PARIS (Reuters) - Seven-times champion Rafael Nadal held off a brave yet sporadic challenge from Italian Fabio Fognini 7-6(5) 6-4 6-4 to book his place in the fourth round of the French Open on Saturday.
Third seed Nadal suffered the occasional wobble but, for the first time this year, did not drop a set as he set up a meeting with Japanese 13th seed Kei Nishikori on his 27th birthday on Monday.
The Spaniard, who struggled in his first two rounds, was bothered by Fognini's clever shots early on but once he got the measure of the 27th seed the contest was effectively over.
Nadal, who has 11 grand-slam titles to his name, sealed the win after two hours 45 minutes when Fognini sent a backhand long.
"I think he is a fantastic player," Nadal said of his opponent in a courtside interview.
"Winning the first set is always important especially after losing it in the first matches."
Nadal's ability to play the important points as if they were a matter of life and death made the difference against Fognini. The Italian entered Court Philippe Chatrier with a swagger but the smile was wiped off his face eventually.
Fognini looked the more aggressive player at the start and broke for 3-2 after sending Nadal left and right, finishing off a long rally with a routine smash.
His sudden backhand accelerations caused the Spaniard problems but Nadal broke back for 4-4 when his opponent netted an easy forehand.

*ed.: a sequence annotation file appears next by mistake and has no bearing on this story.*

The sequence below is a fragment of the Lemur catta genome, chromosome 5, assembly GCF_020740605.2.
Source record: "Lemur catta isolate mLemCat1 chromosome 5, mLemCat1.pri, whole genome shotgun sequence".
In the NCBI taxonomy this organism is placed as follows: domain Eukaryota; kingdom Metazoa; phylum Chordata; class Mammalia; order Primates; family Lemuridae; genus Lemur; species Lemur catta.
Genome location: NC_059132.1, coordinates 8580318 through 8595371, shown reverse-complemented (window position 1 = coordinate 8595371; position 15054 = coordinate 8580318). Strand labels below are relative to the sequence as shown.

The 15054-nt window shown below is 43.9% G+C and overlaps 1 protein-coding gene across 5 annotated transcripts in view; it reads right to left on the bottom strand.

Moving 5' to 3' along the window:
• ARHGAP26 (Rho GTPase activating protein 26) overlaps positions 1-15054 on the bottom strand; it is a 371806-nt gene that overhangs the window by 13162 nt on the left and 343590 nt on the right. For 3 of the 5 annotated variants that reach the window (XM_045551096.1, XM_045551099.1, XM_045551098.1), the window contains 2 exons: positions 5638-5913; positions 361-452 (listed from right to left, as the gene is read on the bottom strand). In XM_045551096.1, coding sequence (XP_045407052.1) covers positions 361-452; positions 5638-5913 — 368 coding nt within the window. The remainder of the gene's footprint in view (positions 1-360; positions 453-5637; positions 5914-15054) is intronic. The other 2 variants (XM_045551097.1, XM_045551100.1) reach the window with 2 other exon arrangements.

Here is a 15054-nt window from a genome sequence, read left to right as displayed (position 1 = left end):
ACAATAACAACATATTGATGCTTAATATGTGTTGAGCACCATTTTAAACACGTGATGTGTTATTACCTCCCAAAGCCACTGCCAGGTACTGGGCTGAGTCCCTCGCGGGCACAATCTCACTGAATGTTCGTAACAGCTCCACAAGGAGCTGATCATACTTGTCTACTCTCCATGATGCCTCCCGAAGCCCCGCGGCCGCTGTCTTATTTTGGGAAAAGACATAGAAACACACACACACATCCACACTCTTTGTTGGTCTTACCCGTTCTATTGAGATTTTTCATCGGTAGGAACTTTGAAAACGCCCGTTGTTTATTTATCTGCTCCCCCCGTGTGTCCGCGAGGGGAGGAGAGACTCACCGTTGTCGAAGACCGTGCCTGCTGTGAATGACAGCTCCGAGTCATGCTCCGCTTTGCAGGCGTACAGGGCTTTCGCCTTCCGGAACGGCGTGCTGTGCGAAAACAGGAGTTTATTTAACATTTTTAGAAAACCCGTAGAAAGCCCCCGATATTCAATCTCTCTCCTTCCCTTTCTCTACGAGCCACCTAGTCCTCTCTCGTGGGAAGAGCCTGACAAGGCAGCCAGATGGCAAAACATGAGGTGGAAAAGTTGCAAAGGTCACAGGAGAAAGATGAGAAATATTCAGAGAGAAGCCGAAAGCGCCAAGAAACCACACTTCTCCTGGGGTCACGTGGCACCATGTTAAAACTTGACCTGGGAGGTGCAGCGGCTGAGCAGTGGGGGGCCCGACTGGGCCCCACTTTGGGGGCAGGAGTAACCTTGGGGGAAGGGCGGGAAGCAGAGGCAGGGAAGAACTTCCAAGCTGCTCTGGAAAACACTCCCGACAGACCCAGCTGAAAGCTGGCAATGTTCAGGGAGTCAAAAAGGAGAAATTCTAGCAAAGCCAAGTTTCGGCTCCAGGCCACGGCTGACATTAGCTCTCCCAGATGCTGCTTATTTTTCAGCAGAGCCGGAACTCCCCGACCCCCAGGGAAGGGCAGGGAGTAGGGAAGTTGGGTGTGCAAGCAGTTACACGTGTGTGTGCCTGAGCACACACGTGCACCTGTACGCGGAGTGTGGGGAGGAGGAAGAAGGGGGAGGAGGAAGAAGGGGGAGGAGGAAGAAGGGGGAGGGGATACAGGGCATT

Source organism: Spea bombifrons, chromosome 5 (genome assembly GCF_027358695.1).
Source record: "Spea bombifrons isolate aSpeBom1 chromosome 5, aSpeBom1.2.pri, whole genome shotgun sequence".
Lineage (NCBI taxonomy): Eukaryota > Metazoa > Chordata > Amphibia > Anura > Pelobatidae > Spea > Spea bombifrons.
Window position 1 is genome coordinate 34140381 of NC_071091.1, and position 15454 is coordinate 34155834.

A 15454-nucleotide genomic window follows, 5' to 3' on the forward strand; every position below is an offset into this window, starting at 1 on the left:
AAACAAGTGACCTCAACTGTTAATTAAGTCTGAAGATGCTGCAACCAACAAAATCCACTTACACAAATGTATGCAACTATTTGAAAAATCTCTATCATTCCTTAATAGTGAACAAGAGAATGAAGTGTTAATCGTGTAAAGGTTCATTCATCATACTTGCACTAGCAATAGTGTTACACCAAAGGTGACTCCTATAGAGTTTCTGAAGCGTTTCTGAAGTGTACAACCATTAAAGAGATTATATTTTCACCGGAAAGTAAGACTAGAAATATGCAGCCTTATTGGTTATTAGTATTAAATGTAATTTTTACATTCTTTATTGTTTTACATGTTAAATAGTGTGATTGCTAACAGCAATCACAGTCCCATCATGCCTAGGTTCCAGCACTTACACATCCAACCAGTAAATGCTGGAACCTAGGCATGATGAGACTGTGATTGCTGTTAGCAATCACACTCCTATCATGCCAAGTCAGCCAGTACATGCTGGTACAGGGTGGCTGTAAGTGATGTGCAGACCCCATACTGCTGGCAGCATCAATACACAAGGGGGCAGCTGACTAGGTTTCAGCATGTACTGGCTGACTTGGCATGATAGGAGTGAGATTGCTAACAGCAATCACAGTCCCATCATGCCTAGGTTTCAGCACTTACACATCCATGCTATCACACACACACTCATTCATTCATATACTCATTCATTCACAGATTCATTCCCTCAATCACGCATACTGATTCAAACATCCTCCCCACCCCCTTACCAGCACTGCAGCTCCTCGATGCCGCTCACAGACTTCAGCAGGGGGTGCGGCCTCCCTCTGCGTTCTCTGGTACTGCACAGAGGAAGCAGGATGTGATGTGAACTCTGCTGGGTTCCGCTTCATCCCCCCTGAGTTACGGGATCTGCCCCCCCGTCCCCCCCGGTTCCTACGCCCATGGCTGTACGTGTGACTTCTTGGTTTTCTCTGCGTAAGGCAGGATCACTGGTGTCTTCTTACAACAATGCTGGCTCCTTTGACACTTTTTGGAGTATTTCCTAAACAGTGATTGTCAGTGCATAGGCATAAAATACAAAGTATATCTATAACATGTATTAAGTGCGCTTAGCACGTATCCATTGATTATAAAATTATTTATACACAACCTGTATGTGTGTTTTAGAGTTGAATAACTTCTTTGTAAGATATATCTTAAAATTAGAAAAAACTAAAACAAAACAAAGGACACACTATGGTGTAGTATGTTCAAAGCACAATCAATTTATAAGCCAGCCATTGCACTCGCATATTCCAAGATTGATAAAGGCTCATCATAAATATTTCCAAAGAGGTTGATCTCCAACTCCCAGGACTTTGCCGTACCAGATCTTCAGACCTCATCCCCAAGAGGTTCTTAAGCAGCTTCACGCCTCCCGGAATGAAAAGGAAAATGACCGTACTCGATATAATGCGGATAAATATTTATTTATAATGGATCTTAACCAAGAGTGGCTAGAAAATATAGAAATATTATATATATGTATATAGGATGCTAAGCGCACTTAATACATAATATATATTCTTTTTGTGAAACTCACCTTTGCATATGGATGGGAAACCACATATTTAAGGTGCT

He had three set points in the 10th game, only for Fognini to coolly see them off - one with a stunning forehand winner.
The Italian broke in the following game when Nadal sent a forehand long but the muscular Spaniard broke back to force a tiebreak.
Nadal, facing the prospect of losing the opening set in the first three rounds at Roland Garros for the first time, won an epic, lung-burning point after Fognini was caught off guard by his opponent's back spin to open up a 5-4 lead in the decider.
Nadal then had the upper hand, to Fognini's frustration.
In the second game of the second set, after netting a forehand passing shot, the Italian tried to volley his racket with his foot, to the crowd's amusement.
At change of ends after the third game, Fognini had his thumb and forefinger treated for blisters and could not resist jokingly showing the trainer his middle finger, with a big smile on his face.
Nadal, who is looking to become the first man to win the same grand-slam title eight times, meant business however, and closed the affair after resisting a late fightback by Fognini. (Reporting by Julien Pretot; Editing by Clare Fallon)